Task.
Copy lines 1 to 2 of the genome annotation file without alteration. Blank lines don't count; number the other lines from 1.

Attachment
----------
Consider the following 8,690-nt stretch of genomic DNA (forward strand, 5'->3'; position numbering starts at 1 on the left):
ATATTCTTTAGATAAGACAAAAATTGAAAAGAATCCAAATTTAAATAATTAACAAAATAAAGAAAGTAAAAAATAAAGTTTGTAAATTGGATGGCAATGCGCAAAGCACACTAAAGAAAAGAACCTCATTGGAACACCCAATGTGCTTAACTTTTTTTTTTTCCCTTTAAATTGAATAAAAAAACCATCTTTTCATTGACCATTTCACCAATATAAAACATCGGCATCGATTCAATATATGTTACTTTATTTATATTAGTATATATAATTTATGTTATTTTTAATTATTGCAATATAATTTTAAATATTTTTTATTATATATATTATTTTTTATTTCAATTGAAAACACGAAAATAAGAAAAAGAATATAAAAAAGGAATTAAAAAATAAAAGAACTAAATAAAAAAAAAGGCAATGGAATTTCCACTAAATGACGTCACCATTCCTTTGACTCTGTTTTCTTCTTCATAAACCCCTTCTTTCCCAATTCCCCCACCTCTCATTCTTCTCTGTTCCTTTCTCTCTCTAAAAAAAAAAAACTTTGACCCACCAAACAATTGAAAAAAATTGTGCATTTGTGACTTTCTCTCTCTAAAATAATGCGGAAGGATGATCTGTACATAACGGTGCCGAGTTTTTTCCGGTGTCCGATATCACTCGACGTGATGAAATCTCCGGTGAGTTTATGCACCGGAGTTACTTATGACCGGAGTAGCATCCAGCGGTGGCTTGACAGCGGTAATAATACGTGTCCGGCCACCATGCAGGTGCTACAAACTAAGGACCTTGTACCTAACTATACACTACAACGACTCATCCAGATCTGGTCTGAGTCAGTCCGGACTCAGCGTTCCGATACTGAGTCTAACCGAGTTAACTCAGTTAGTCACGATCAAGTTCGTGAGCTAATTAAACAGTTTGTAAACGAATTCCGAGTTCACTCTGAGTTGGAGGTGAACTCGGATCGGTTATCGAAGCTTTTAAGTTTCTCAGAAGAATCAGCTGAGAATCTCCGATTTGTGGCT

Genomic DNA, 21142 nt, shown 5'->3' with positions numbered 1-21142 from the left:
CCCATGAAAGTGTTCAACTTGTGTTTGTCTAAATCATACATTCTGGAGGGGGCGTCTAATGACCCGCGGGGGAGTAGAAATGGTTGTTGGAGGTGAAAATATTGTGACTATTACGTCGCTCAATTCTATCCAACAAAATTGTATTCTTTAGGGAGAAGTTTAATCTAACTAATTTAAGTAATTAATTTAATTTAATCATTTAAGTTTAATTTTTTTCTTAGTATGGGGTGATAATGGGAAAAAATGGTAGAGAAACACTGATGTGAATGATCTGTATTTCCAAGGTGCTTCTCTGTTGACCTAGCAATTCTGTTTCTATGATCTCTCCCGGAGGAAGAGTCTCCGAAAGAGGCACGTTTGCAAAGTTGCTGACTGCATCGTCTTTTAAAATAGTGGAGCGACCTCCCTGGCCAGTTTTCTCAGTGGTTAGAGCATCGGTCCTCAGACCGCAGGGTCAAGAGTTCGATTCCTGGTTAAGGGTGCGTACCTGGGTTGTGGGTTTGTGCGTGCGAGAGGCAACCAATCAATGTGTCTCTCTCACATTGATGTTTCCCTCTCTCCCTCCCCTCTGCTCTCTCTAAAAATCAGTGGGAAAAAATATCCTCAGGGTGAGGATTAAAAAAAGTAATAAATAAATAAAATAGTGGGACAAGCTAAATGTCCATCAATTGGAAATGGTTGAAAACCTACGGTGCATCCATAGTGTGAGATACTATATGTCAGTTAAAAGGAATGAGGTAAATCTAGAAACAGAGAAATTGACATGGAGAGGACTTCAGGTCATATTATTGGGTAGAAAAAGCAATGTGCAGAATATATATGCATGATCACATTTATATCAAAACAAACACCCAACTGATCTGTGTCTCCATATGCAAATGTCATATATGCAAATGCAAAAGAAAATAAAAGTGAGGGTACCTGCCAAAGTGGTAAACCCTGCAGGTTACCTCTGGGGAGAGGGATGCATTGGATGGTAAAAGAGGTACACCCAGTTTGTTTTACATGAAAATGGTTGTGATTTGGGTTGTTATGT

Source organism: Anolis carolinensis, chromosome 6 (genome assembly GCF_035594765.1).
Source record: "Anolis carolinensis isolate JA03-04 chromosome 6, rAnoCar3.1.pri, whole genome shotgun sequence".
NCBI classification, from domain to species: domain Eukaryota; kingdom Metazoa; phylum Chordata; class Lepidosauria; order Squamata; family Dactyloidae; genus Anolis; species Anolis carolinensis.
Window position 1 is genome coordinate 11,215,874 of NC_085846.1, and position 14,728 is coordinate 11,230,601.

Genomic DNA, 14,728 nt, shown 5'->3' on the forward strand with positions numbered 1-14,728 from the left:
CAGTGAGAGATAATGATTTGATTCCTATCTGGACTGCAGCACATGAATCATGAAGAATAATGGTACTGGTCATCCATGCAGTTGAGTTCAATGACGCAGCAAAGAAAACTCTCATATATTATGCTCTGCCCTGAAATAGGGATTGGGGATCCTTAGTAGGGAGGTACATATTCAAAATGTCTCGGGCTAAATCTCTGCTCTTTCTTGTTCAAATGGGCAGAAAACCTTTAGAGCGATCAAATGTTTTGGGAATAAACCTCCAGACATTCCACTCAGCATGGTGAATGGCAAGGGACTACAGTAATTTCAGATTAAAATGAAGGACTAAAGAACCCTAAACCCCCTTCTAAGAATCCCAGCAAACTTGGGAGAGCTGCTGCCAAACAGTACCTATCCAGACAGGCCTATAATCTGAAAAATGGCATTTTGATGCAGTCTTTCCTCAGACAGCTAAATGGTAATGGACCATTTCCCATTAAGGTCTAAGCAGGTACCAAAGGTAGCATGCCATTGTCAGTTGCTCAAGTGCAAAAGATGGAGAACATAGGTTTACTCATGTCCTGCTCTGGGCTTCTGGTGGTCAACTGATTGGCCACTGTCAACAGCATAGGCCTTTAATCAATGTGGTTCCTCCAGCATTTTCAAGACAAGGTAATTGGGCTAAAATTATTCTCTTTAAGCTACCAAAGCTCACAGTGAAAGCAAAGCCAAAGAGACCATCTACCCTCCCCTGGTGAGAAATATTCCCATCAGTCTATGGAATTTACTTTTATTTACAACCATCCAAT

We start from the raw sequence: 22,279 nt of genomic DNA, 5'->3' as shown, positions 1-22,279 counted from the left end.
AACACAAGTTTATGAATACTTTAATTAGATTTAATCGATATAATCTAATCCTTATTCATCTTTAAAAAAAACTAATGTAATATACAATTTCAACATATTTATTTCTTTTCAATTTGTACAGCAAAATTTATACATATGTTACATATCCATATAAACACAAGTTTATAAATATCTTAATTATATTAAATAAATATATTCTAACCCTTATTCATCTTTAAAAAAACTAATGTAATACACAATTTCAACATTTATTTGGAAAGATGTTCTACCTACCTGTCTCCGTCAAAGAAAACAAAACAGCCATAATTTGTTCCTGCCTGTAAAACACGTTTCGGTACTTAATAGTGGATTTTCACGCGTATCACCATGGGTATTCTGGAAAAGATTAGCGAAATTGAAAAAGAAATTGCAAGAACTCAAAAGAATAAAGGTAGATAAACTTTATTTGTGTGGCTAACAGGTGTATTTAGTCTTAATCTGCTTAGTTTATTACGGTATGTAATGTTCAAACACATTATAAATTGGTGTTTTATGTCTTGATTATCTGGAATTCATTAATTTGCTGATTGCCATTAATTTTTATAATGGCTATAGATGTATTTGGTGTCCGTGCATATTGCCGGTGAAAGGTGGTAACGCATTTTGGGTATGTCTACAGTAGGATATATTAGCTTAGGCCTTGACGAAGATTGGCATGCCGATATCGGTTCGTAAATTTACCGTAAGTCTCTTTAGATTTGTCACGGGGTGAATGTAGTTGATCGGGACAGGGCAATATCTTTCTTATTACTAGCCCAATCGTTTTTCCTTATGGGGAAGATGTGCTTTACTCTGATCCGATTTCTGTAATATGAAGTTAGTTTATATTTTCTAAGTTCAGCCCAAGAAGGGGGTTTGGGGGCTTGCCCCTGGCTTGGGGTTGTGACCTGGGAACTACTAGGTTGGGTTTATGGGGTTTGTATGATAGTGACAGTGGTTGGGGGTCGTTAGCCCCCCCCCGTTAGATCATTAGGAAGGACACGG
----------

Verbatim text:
Consider the following 8,690-nt stretch of genomic DNA (forward strand, 5'->3'; position numbering starts at 1 on the left):
ATATTCTTTAGATAAGACAAAAATTGAAAAGAATCCAAATTTAAATAATTAACAAAATAAAGAAAGTAAAAAATAAAGTTTGTAAATTGGATGGCAATGCGCAAAGCACACTAAAGAAAAGAACCTCATTGGAACACCCAATGTGCTTAACTTTTTTTTTTTCCCTTTAAATTGAATAAAAAAACCATCTTTTCATTGACCATTTCACCAATATAAAACATCGGCATCGATTCAATATATGTTACTTTATTTATATTAGTATATATAATTTATGTTATTTTTAATTATTGCAATATAATTTTAAATATTTTTTATTATATATATTATTTTTTATTTCAATTGAAAACACGAAAATAAGAAAAAGAATATAAAAAAGGAATTAAAAAATAAAAGAACTAAATAAAAAAAAAGGCAATGGAATTTCCACTAAATGACGTCACCATTCCTTTGACTCTGTTTTCTTCTTCATAAACCCCTTCTTTCCCAATTCCCCCACCTCTCATTCTTCTCTGTTCCTTTCTCTCTCTAAAAAAAAAAAACTTTGACCCACCAAACAATTGAAAAAAATTGTGCATTTGTGACTTTCTCTCTCTAAAATAATGCGGAAGGATGATCTGTACATAACGGTGCCGAGTTTTTTCCGGTGTCCGATATCACTCGACGTGATGAAATCTCCGGTGAGTTTATGCACCGGAGTTACTTATGACCGGAGTAGCATCCAGCGGTGGCTTGACAGCGGTAATAATACGTGTCCGGCCACCATGCAGGTGCTACAAACTAAGGACCTTGTACCTAACTATACACTACAACGACTCATCCAGATCTGGTCTGAGTCAGTCCGGACTCAGCGTTCCGATACTGAGTCTAACCGAGTTAACTCAGTTAGTCACGATCAAGTTCGTGAGCTAATTAAACAGTTTGTAAACGAATTCCGAGTTCACTCTGAGTTGGAGGTGAACTCGGATCGGTTATCGAAGCTTTTAAGTTTCTCAGAAGAATCAGCTGAGAATCTCCGATTTGTGGCT